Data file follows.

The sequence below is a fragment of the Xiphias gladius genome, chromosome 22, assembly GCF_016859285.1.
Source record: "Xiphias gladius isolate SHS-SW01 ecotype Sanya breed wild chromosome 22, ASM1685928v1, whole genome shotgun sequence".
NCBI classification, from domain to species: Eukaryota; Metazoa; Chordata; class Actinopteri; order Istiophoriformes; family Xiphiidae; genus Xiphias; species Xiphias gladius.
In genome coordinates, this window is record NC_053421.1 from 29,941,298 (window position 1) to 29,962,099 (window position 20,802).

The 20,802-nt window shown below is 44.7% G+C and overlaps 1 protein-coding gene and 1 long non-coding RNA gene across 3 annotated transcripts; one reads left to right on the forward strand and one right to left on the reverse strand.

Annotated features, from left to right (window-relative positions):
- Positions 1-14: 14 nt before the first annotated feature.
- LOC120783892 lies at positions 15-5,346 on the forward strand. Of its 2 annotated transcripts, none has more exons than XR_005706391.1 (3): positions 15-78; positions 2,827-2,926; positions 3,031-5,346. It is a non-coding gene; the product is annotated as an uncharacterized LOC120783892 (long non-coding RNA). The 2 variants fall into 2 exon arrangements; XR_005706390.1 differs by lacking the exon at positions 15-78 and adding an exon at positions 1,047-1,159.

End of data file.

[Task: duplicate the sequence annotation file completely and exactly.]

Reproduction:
The sequence below is a fragment of the Xiphias gladius genome, chromosome 22, assembly GCF_016859285.1.
Source record: "Xiphias gladius isolate SHS-SW01 ecotype Sanya breed wild chromosome 22, ASM1685928v1, whole genome shotgun sequence".
NCBI classification, from domain to species: Eukaryota; Metazoa; Chordata; class Actinopteri; order Istiophoriformes; family Xiphiidae; genus Xiphias; species Xiphias gladius.
In genome coordinates, this window is record NC_053421.1 from 29,941,298 (window position 1) to 29,962,099 (window position 20,802).

The 20,802-nt window shown below is 44.7% G+C and overlaps 1 protein-coding gene and 1 long non-coding RNA gene across 3 annotated transcripts; one reads left to right on the forward strand and one right to left on the reverse strand.

Annotated features, from left to right (window-relative positions):
- Positions 1-14: 14 nt before the first annotated feature.
- LOC120783892 lies at positions 15-5,346 on the forward strand. Of its 2 annotated transcripts, none has more exons than XR_005706391.1 (3): positions 15-78; positions 2,827-2,926; positions 3,031-5,346. It is a non-coding gene; the product is annotated as an uncharacterized LOC120783892 (long non-coding RNA). The 2 variants fall into 2 exon arrangements; XR_005706390.1 differs by lacking the exon at positions 15-78 and adding an exon at positions 1,047-1,159.